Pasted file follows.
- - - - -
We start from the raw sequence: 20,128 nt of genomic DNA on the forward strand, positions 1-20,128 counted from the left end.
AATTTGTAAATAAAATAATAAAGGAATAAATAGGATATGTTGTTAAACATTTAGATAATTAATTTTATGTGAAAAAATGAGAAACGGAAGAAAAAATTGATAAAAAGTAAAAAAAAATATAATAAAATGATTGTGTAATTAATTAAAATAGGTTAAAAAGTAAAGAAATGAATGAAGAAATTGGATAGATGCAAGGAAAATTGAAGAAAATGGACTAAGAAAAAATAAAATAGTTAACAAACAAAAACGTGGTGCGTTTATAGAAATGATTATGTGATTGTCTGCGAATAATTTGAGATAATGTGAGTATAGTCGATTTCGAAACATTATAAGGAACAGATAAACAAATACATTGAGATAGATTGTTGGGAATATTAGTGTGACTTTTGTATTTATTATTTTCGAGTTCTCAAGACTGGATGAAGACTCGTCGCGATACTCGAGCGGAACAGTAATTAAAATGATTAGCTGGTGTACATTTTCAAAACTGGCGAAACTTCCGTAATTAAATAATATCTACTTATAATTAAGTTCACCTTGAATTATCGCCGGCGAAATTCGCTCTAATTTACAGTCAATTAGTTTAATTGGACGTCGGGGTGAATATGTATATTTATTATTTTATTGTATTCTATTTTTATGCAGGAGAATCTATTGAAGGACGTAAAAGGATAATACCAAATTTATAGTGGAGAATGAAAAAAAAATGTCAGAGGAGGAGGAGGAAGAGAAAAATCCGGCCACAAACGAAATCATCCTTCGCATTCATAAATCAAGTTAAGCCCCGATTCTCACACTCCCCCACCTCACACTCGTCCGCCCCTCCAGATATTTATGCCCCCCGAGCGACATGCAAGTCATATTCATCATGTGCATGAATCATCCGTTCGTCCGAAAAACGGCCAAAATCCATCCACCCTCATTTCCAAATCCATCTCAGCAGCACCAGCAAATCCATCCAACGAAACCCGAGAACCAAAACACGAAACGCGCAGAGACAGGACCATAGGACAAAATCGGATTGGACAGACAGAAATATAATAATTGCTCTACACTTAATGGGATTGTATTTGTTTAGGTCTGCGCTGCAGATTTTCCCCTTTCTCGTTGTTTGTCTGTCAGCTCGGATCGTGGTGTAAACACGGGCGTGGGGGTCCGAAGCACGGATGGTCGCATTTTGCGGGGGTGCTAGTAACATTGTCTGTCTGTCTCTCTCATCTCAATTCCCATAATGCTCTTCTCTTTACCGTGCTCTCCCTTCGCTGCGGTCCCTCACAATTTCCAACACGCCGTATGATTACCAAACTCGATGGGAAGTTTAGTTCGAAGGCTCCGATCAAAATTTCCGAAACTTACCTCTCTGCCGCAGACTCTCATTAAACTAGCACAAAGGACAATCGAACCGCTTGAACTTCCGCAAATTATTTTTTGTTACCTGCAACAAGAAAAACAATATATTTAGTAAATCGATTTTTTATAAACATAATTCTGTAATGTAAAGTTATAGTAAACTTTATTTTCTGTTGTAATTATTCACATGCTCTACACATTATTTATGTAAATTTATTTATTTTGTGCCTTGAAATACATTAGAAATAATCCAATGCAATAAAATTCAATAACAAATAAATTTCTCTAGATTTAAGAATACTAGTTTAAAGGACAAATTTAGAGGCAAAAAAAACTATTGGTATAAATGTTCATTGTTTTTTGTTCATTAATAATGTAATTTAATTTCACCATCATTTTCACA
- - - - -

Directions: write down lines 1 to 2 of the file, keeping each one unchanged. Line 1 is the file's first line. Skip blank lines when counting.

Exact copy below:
We start from the raw sequence: 20,128 nt of genomic DNA on the forward strand, positions 1-20,128 counted from the left end.
AATTTGTAAATAAAATAATAAAGGAATAAATAGGATATGTTGTTAAACATTTAGATAATTAATTTTATGTGAAAAAATGAGAAACGGAAGAAAAAATTGATAAAAAGTAAAAAAAAATATAATAAAATGATTGTGTAATTAATTAAAATAGGTTAAAAAGTAAAGAAATGAATGAAGAAATTGGATAGATGCAAGGAAAATTGAAGAAAATGGACTAAGAAAAAATAAAATAGTTAACAAACAAAAACGTGGTGCGTTTATAGAAATGATTATGTGATTGTCTGCGAATAATTTGAGATAATGTGAGTATAGTCGATTTCGAAACATTATAAGGAACAGATAAACAAATACATTGAGATAGATTGTTGGGAATATTAGTGTGACTTTTGTATTTATTATTTTCGAGTTCTCAAGACTGGATGAAGACTCGTCGCGATACTCGAGCGGAACAGTAATTAAAATGATTAGCTGGTGTACATTTTCAAAACTGGCGAAACTTCCGTAATTAAATAATATCTACTTATAATTAAGTTCACCTTGAATTATCGCCGGCGAAATTCGCTCTAATTTACAGTCAATTAGTTTAATTGGACGTCGGGGTGAATATGTATATTTATTATTTTATTGTATTCTATTTTTATGCAGGAGAATCTATTGAAGGACGTAAAAGGATAATACCAAATTTATAGTGGAGAATGAAAAAAAAATGTCAGAGGAGGAGGAGGAAGAGAAAAATCCGGCCACAAACGAAATCATCCTTCGCATTCATAAATCAAGTTAAGCCCCGATTCTCACACTCCCCCACCTCACACTCGTCCGCCCCTCCAGATATTTATGCCCCCCGAGCGACATGCAAGTCATATTCATCATGTGCATGAATCATCCGTTCGTCCGAAAAACGGCCAAAATCCATCCACCCTCATTTCCAAATCCATCTCAGCAGCACCAGCAAATCCATCCAACGAAACCCGAGAACCAAAACACGAAACGCGCAGAGACAGGACCATAGGACAAAATCGGATTGGACAGACAGAAATATAATAATTGCTCTACACTTAATGGGATTGTATTTGTTTAGGTCTGCGCTGCAGATTTTCCCCTTTCTCGTTGTTTGTCTGTCAGCTCGGATCGTGGTGTAAACACGGGCGTGGGGGTCCGAAGCACGGATGGTCGCATTTTGCGGGGGTGCTAGTAACATTGTCTGTCTGTCTCTCTCATCTCAATTCCCATAATGCTCTTCTCTTTACCGTGCTCTCCCTTCGCTGCGGTCCCTCACAATTTCCAACACGCCGTATGATTACCAAACTCGATGGGAAGTTTAGTTCGAAGGCTCCGATCAAAATTTCCGAAACTTACCTCTCTGCCGCAGACTCTCATTAAACTAGCACAAAGGACAATCGAACCGCTTGAACTTCCGCAAATTATTTTTTGTTACCTGCAACAAGAAAAACAATATATTTAGTAAATCGATTTTTTATAAACATAATTCTGTAATGTAAAGTTATAGTAAACTTTATTTTCTGTTGTAATTATTCACATGCTCTACACATTATTTATGTAAATTTATTTATTTTGTGCCTTGAAATACATTAGAAATAATCCAATGCAATAAAATTCAATAACAAATAAATTTCTCTAGATTTAAGAATACTAGTTTAAAGGACAAATTTAGAGGCAAAAAAAACTATTGGTATAAATGTTCATTGTTTTTTGTTCATTAATAATGTAATTTAATTTCACCATCATTTTCACA